A prospective multicenter study  was conducted in 1985 with a total of 159 edentulous patients with 558 implants. They used the Applegate-Kennedy classification to classify jaws into class 1, 2, and 4. A standard surgical procedure was followed. A clear correlation was noted with implant length failure, and most failures were represented by short implants of standard diameter, whereas the implants of wider diameter seemed to achieve better results than the standard ones. Implant loss was higher in the maxilla, particularly in type 4 bone quality, and most losses occurred in the early loading periods. This study relates implant length and maxillary bone quality with survival.
A prospective multicenter study  was carried out in which five (7-mm) implants with 3.75 mm diameter were used and were immediately placed. A total of three implants were placed in the maxilla, and all the implants were lost. Two were placed in the mandible and one was lost. The authors concluded an 80% failure rate for the 7-mm implant in this study.
Increasing implant diameter resulted in better engagement of the buccal and lingual cortical plates and more bone-to-implant contact, thus improving stress distribution within the surrounding bone. In a three-dimensional (3D) finite element analysis, it was demonstrated that increasing the implant diameter resulted in a 3.5-fold reduction in crestal strain. On the contrary, increasing the implant length resulted in a 1.65-fold reduction in crestal strain.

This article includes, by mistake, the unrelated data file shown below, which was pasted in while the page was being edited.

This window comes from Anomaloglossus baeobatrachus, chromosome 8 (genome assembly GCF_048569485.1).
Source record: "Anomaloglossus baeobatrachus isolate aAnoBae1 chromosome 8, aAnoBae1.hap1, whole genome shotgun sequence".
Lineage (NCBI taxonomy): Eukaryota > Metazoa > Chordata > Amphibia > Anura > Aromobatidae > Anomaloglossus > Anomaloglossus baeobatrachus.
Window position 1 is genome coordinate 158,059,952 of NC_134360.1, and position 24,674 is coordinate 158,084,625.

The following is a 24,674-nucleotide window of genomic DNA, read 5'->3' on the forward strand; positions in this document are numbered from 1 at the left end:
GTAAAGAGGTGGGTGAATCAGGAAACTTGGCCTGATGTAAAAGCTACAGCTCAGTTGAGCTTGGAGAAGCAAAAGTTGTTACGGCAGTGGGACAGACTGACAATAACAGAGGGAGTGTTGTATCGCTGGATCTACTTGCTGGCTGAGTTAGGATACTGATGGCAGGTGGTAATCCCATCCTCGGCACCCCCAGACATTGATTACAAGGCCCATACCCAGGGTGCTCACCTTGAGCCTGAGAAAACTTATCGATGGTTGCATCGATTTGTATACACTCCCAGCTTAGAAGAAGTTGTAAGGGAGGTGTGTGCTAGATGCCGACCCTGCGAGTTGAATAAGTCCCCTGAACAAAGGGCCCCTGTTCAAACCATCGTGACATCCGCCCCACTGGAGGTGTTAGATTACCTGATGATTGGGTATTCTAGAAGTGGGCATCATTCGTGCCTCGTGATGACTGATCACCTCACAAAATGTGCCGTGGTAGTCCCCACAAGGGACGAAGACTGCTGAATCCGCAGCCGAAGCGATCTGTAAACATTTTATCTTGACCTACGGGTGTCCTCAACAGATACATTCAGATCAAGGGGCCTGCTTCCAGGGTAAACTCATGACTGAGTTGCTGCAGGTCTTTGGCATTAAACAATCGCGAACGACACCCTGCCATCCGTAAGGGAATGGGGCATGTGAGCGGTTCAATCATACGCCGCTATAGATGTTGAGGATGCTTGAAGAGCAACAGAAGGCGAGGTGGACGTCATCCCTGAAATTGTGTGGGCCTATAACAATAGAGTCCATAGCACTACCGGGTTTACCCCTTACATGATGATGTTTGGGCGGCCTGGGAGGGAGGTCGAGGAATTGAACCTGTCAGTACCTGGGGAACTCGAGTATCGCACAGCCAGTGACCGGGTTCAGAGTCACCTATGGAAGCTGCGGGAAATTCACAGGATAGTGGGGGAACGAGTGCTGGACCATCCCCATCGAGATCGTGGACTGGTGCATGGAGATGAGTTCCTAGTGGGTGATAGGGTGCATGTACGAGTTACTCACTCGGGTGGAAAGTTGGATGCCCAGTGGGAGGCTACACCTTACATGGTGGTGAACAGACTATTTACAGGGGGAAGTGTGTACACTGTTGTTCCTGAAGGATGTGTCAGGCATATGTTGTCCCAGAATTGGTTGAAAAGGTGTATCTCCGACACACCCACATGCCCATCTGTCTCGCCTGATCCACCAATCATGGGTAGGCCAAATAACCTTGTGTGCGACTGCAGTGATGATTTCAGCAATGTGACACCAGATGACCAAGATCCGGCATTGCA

Clinical investigations in a study regarding Endopore implants that were placed in patients with an age range of 22-72 years showed that the 7-mm length implants were 32 in number with no failures. The authors attributed the success to the large surface area provided by the implant design, which was three to four times that of machined threaded implants and porous surface implants, and it allows for 3D mechanical interlock with the bone for ingrowth of the bone, and this interface effectively resists interfacial shear forces and also tensile forces created by the transverse component of occlusal loading. The functional time was 32.6 months.
Many papers demonstrate the higher survival rates of wide diameter short implants such as the 5 × 5 mm Bicon implant. The wider diameter implant increases bone contact and distributes forces better. It is suggested that when wide diameter implant placement is not possible, two implants should be considered in place of one implant. A retrospective study conducted on 49 patients with edentulous mandible and bone resorption was shape E and quality 1 according to Lekholm and Zarb. None of the 5 × 6 mm implants were lost in the present study, which may be coincidental or because of their limited number. They recommended this treatment procedure without hesitation for a severely resorbed mandible.